I was recently looking back through some of my photographs from the last few years and noticed that every now and then an image of graffiti would pop up in a roll. It seems that whenever I come across it while out and about with a camera, I tend to take a snap or two. Now, I don’t mind a bit of graffito (true spelling of the singular). Not the crap ‘tags’ that appear randomly on noticeboards, lampposts, shop windows, garage doors etc. Nor other wanton acts of criminal damage on peoples’ property. But the right stuff in the right place…I do admittedly like sometimes.
Maybe it’s the archaeologist in me: graffiti is, in a sense, a record of human activity. Indeed, I have had the privilege of climbing up several wobbly ladders to the roof of a Georgian Mansion house undergoing restoration in order to photograph, for posterity, the pencilled graffiti left behind by service personnel billeted in its burnt out shell during the war.
What exactly is graffiti? As I’ve already alluded to it is the plural of a graffito. This dates back to ancient times and means to scratch or etch, usually onto a wall, especially of a political nature but also often rude or humorous. It can take the form of a drawing or slogan. Over ten thousand individual pieces have been recorded at the Roman site of Pompeii which attests to its popularity. By its very nature, most of it is public and much of it is illicit.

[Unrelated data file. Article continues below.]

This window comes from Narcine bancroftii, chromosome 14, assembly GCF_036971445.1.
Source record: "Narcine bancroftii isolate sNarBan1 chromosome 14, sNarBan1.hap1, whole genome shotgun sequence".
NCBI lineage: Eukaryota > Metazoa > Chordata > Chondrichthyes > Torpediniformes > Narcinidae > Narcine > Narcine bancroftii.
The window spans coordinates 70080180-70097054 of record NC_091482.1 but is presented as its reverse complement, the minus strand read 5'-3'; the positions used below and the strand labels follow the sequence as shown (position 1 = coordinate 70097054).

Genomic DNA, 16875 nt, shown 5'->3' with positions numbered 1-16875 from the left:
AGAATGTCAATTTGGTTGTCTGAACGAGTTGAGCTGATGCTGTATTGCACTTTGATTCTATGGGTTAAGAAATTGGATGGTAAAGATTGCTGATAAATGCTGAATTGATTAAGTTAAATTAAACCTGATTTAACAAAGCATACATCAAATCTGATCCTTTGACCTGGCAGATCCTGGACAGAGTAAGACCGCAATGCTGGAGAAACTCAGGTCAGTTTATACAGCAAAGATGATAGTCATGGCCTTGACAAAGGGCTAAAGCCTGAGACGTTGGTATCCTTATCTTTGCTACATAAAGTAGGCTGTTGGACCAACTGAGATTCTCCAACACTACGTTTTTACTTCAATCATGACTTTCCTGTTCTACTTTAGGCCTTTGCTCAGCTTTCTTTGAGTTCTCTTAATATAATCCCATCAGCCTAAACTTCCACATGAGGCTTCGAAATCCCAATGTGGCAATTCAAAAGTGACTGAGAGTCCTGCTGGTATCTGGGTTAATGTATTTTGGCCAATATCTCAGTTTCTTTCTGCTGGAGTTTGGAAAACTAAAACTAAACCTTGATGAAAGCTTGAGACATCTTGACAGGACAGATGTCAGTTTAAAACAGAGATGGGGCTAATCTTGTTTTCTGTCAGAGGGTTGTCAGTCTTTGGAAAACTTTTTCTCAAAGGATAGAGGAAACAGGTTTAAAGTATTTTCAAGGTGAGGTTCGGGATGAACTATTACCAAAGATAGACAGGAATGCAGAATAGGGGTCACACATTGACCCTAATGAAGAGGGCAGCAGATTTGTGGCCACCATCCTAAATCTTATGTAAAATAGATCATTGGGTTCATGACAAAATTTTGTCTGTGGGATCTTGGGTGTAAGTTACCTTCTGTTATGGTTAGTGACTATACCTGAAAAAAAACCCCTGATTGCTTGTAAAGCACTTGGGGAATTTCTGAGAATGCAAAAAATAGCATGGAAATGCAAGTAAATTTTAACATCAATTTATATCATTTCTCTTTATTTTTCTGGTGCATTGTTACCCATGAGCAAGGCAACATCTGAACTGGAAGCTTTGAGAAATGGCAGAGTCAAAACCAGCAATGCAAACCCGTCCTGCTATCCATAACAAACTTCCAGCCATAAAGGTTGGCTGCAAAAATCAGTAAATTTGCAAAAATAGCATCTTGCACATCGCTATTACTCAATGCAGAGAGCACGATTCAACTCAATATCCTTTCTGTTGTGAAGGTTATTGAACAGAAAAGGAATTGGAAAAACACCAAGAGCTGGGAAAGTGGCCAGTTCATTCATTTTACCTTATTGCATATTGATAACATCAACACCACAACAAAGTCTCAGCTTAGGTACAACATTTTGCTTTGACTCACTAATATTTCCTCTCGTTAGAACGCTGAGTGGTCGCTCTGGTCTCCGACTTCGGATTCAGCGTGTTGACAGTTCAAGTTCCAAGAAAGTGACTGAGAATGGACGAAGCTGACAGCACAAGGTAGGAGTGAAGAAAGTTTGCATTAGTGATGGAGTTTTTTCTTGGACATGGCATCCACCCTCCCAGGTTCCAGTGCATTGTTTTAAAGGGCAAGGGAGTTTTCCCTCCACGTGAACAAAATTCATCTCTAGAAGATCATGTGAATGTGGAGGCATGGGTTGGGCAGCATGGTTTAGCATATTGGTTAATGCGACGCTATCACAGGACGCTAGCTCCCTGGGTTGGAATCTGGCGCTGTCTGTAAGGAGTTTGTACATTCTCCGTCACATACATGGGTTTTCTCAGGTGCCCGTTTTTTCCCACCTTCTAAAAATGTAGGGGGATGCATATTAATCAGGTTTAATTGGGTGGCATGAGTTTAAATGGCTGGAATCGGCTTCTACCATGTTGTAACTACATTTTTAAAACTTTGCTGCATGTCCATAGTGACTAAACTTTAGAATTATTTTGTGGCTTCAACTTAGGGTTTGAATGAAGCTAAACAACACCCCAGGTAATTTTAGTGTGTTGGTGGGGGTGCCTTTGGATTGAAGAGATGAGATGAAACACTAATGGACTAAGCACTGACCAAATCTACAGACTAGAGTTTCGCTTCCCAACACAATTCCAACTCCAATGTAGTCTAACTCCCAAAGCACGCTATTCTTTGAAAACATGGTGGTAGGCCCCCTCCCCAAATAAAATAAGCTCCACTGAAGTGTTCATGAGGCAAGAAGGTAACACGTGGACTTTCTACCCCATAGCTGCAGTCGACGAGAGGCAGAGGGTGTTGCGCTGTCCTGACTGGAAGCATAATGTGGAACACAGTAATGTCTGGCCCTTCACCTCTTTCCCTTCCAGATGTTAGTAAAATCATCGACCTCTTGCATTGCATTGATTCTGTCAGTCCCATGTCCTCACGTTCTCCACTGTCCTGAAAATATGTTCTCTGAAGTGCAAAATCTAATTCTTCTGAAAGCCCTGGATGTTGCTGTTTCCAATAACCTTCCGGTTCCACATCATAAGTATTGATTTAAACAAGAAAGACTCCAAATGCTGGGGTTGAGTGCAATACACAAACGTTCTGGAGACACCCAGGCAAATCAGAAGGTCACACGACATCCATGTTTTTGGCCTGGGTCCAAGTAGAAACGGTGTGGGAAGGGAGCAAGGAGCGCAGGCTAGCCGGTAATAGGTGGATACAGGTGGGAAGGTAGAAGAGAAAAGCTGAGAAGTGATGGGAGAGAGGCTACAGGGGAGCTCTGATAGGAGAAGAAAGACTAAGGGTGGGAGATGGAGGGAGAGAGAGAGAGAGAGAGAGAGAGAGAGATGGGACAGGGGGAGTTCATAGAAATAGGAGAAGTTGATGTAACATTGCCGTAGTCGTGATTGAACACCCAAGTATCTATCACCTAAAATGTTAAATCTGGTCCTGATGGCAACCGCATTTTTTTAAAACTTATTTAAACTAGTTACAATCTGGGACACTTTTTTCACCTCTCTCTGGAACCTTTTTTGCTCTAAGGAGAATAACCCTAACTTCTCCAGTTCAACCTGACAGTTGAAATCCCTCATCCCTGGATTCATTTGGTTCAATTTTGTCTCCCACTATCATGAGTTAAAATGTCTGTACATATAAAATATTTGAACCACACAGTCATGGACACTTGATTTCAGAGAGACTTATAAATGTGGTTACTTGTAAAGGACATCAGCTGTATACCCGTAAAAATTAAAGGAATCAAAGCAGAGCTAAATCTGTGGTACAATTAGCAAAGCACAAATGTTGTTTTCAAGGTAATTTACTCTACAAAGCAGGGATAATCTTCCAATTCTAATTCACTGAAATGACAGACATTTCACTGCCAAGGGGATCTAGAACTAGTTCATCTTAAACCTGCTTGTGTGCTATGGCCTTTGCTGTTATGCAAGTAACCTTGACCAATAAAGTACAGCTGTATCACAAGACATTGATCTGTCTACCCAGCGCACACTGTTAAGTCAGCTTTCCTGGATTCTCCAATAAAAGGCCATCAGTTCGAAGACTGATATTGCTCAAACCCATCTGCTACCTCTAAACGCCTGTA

Nowadays, the scratches have been replaced with paints, and whilst still very much socio-political there is also a strong aesthetic element. Often skillfully applied, and with artistic merit, this street art can certainly be striking. I tend to find graffiti visually pleasing.
Graffiti habits, styles and uses have changed over the course of time. Some forms have evolved almost exclusively for particular areas or purpose. For example, the so-called graffiti murals of Northern Ireland. Surrounded in a backdrop of sectarianism and violence, and now reconciliation, they are very much culturally significant.
Other forms of publicly daubed mural have entered the art market. You only have to think of Banksy. But did you know that Picasso was up for a bit of unsanctioned doodling? He would remove a crayon from his pocket and help himself to a section of wall as his canvas. An 8 foot chunk of plastered wall, containing his graffito/mural chiseled from a flat in Torrington Square, is displayed at London’s Wellcome Collection – if you want to see it.
Graffiti art has also been put to good use in times of emergency. During the 2014 Ebola crisis, visual artist Stephen Doe painted public walls around Monrovia in Liberia, a bold red (for danger, for attention). He added simple illustrations highlighting the symptoms of the disease and some necessary measures. This bottoms up approach, from street level if you like, was likely better received by the everyday residents of the city; as opposed to the distrust in the official messages from their government and ex-colonial European powers telling them what to do.
The subject of graffiti is varied, socially complex and generally contentious. But I kinda like seeing it – sometimes! I am not an expert, so I’ll say no more and finish with a few photographs…
Cheers, Rock (www.rocksreflex.com)